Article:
Gout is an inflammatory arthritis that more commonly affects men. Gout tends to affect men after the age of 40 and women after menopause. It causes sudden and severe joint pain that usually starts in the big toe. However, other joints can also be affected, such as the ankle, knee, foot, hand, wrist and elbow. Surrounding tendons and soft tissue around the joint can also be swollen during an attack.
Symptoms in the affected joints may include pain, swelling, redness and warmth around the joint. They start suddenly and can last 7-14 days in most cases. You may also experience recurrent gout flares. Gout flares are followed by periods of remission without symptoms before another flare begins.
Gout is caused by a condition known as hyperuricemia, where there is an excess of uric acid in the blood. Uric acid is produced in the body during the breakdown of purines, which are found in certain foods in larger amounts such as red meats and seafood. When there is too much uric acid in the body, uric acid crystals can build up in joints and tissues within the body. You are more likely to increase your chances of developing gout if you:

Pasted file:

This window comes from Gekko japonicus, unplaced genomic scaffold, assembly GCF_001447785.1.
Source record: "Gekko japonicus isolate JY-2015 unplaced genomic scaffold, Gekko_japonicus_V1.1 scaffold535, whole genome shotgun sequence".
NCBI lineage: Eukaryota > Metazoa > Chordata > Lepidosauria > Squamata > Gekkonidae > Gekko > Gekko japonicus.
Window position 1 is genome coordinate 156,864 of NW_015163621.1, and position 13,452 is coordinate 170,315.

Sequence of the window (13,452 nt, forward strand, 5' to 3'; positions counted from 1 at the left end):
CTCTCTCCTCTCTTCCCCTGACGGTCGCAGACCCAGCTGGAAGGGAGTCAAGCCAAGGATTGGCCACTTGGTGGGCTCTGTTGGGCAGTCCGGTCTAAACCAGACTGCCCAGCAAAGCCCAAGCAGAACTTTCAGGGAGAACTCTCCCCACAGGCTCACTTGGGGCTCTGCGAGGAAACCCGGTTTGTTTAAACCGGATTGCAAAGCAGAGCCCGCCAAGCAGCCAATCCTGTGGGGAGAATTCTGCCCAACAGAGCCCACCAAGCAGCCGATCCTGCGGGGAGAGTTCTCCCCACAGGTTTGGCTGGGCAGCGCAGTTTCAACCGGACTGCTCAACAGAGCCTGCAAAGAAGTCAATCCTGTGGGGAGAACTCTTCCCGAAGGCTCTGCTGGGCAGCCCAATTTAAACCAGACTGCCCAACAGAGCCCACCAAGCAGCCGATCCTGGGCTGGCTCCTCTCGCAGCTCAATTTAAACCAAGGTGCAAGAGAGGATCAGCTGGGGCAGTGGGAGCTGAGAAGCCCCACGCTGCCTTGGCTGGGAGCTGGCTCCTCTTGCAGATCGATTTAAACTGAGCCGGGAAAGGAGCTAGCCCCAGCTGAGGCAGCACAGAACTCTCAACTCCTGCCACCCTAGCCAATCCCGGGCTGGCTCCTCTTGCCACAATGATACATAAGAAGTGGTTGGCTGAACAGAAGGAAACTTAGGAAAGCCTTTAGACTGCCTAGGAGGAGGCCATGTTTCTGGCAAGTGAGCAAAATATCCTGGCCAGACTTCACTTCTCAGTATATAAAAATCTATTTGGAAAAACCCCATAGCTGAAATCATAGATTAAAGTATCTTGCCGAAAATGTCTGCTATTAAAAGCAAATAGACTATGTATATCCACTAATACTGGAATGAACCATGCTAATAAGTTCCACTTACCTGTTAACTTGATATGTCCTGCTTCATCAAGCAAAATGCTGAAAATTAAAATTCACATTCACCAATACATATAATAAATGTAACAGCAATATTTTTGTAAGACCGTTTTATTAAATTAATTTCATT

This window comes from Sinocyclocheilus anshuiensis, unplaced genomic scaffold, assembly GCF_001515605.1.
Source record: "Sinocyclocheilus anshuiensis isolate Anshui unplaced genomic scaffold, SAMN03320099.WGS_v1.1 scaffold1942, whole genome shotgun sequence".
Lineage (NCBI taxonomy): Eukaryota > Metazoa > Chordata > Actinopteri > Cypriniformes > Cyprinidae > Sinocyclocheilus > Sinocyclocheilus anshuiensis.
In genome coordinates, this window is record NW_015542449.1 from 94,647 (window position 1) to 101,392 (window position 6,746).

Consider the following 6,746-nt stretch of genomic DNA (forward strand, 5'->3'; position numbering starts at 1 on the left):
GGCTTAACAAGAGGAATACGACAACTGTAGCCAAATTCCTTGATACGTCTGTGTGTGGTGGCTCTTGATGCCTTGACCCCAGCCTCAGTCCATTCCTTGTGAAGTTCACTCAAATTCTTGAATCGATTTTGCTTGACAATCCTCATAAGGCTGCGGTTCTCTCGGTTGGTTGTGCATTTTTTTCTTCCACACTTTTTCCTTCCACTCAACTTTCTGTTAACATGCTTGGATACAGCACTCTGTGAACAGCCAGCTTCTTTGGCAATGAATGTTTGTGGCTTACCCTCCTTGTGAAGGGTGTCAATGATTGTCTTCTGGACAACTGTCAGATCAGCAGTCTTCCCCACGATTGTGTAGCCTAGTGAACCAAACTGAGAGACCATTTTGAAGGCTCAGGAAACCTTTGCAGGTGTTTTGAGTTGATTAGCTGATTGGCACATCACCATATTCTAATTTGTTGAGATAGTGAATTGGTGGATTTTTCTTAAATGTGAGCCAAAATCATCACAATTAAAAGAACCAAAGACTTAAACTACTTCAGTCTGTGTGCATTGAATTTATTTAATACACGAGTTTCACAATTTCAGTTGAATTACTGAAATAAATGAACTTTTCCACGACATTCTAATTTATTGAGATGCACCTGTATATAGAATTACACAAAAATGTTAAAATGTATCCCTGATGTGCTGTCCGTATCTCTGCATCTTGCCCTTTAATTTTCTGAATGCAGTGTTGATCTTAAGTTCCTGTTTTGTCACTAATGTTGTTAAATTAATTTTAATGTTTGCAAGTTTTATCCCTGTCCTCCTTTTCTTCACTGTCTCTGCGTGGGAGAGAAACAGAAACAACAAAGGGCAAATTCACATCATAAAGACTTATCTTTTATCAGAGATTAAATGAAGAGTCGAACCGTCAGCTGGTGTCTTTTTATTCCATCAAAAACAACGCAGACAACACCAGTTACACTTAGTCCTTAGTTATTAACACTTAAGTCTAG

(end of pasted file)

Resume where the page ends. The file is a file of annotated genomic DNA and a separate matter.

- Are a middle-aged man or postmenopausal woman
- Have parents, siblings, or other family members with gout
- Drink alcohol
- Take medications such as diuretics
- Have a condition like kidney disease and kidney stones
Management of gout involves lowering your blood uric acid level with medications and self-management strategies. Compliance with your treatment plan is important. Lifestyle changes such as gradual weight loss, avoidance of alcohol and reduced consumption of foods high in purines may make it easier to manage gout.
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